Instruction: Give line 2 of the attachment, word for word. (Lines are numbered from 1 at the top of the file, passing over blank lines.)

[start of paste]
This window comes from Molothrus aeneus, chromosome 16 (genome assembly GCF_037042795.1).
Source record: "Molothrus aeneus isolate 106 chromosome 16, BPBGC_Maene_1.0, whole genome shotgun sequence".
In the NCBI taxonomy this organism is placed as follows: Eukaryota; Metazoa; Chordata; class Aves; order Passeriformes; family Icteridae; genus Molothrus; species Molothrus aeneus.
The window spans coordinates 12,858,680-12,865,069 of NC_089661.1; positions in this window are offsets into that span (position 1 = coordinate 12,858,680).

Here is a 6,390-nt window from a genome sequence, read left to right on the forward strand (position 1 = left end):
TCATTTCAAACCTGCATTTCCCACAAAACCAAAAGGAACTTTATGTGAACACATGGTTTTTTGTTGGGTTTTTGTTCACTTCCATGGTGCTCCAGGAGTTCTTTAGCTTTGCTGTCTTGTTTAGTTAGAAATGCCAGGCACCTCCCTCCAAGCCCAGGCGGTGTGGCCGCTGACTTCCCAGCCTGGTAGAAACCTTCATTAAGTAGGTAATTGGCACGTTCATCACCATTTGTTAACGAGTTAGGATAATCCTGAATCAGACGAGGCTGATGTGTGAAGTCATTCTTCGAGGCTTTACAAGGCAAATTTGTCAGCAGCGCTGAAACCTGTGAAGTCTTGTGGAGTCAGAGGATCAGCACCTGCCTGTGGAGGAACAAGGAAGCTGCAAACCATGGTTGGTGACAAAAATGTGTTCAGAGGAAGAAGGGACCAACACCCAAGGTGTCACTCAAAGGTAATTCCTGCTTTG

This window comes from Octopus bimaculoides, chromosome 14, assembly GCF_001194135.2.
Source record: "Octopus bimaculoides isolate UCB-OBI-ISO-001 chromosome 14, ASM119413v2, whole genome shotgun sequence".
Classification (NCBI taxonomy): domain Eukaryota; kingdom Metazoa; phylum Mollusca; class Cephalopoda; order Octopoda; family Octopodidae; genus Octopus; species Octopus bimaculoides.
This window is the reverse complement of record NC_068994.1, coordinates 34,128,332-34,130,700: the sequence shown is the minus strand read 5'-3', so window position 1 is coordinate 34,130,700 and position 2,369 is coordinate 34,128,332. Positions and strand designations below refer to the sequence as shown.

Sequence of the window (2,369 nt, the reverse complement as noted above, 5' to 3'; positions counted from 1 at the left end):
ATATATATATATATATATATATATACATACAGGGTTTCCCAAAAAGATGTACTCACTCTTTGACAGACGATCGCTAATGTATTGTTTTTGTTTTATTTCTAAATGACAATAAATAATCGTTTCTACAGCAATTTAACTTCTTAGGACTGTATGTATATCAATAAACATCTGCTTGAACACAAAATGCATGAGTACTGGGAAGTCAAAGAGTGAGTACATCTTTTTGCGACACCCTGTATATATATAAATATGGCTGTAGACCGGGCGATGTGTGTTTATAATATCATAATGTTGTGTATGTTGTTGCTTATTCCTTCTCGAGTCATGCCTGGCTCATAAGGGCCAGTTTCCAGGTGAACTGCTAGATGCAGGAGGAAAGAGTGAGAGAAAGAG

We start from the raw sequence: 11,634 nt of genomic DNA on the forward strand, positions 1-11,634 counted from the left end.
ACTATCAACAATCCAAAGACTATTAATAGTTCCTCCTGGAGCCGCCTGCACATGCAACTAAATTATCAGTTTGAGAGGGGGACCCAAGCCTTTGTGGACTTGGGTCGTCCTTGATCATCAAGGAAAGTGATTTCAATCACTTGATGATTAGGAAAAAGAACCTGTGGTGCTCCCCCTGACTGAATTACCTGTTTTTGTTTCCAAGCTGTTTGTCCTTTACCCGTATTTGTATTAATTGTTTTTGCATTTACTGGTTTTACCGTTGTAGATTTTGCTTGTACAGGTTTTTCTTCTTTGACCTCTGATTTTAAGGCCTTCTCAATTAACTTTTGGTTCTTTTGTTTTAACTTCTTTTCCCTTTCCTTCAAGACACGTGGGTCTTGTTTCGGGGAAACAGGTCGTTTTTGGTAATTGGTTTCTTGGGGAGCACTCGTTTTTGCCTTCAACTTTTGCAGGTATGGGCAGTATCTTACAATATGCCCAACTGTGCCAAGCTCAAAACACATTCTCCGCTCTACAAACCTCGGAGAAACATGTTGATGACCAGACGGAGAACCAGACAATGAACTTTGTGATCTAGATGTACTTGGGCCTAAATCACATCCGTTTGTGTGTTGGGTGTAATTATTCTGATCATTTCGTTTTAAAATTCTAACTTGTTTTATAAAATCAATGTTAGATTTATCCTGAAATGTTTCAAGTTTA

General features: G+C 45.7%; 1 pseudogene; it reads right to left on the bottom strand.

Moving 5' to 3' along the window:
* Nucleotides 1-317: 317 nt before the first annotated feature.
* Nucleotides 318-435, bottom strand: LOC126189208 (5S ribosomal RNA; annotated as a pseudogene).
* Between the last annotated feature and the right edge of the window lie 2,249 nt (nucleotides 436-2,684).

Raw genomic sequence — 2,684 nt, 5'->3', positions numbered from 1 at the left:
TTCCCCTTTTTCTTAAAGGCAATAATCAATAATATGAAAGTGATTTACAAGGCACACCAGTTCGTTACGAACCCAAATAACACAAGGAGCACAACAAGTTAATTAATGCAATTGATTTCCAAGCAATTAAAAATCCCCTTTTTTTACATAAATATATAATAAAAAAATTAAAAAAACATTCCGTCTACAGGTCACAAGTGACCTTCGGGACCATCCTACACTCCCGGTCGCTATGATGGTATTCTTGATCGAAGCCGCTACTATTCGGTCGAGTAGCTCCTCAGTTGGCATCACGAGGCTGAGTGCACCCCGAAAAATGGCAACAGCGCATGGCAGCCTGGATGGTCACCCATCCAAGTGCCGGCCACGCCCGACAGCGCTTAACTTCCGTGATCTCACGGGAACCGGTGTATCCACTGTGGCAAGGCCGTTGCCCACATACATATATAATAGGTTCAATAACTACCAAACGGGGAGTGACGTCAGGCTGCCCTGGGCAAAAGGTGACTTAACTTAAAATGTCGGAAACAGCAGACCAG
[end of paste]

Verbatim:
Source record: "Molothrus aeneus isolate 106 chromosome 16, BPBGC_Maene_1.0, whole genome shotgun sequence".